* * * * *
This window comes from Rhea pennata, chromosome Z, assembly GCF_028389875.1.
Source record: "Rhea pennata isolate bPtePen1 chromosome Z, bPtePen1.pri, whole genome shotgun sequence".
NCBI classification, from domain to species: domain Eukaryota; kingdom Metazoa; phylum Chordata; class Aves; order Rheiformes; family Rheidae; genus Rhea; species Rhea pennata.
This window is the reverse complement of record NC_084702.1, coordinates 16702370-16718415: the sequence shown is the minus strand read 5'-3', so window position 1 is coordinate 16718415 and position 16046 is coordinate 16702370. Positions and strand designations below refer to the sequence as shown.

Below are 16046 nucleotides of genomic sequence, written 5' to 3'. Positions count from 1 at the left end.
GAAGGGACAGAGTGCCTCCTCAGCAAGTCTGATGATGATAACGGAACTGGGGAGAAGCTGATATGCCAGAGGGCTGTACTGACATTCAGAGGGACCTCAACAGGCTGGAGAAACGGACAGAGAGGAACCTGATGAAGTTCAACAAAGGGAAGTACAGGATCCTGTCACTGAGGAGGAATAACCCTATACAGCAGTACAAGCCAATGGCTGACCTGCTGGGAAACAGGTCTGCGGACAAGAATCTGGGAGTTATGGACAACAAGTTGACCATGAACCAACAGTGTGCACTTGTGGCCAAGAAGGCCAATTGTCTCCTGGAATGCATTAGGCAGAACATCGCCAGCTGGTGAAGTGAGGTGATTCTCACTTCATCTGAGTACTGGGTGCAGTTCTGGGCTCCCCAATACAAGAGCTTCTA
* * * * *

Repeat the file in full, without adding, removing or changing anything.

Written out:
This window comes from Rhea pennata, chromosome Z, assembly GCF_028389875.1.
Source record: "Rhea pennata isolate bPtePen1 chromosome Z, bPtePen1.pri, whole genome shotgun sequence".
NCBI classification, from domain to species: domain Eukaryota; kingdom Metazoa; phylum Chordata; class Aves; order Rheiformes; family Rheidae; genus Rhea; species Rhea pennata.
This window is the reverse complement of record NC_084702.1, coordinates 16702370-16718415: the sequence shown is the minus strand read 5'-3', so window position 1 is coordinate 16718415 and position 16046 is coordinate 16702370. Positions and strand designations below refer to the sequence as shown.

Below are 16046 nucleotides of genomic sequence, written 5' to 3'. Positions count from 1 at the left end.
GAAGGGACAGAGTGCCTCCTCAGCAAGTCTGATGATGATAACGGAACTGGGGAGAAGCTGATATGCCAGAGGGCTGTACTGACATTCAGAGGGACCTCAACAGGCTGGAGAAACGGACAGAGAGGAACCTGATGAAGTTCAACAAAGGGAAGTACAGGATCCTGTCACTGAGGAGGAATAACCCTATACAGCAGTACAAGCCAATGGCTGACCTGCTGGGAAACAGGTCTGCGGACAAGAATCTGGGAGTTATGGACAACAAGTTGACCATGAACCAACAGTGTGCACTTGTGGCCAAGAAGGCCAATTGTCTCCTGGAATGCATTAGGCAGAACATCGCCAGCTGGTGAAGTGAGGTGATTCTCACTTCATCTGAGTACTGGGTGCAGTTCTGGGCTCCCCAATACAAGAGCTTCTA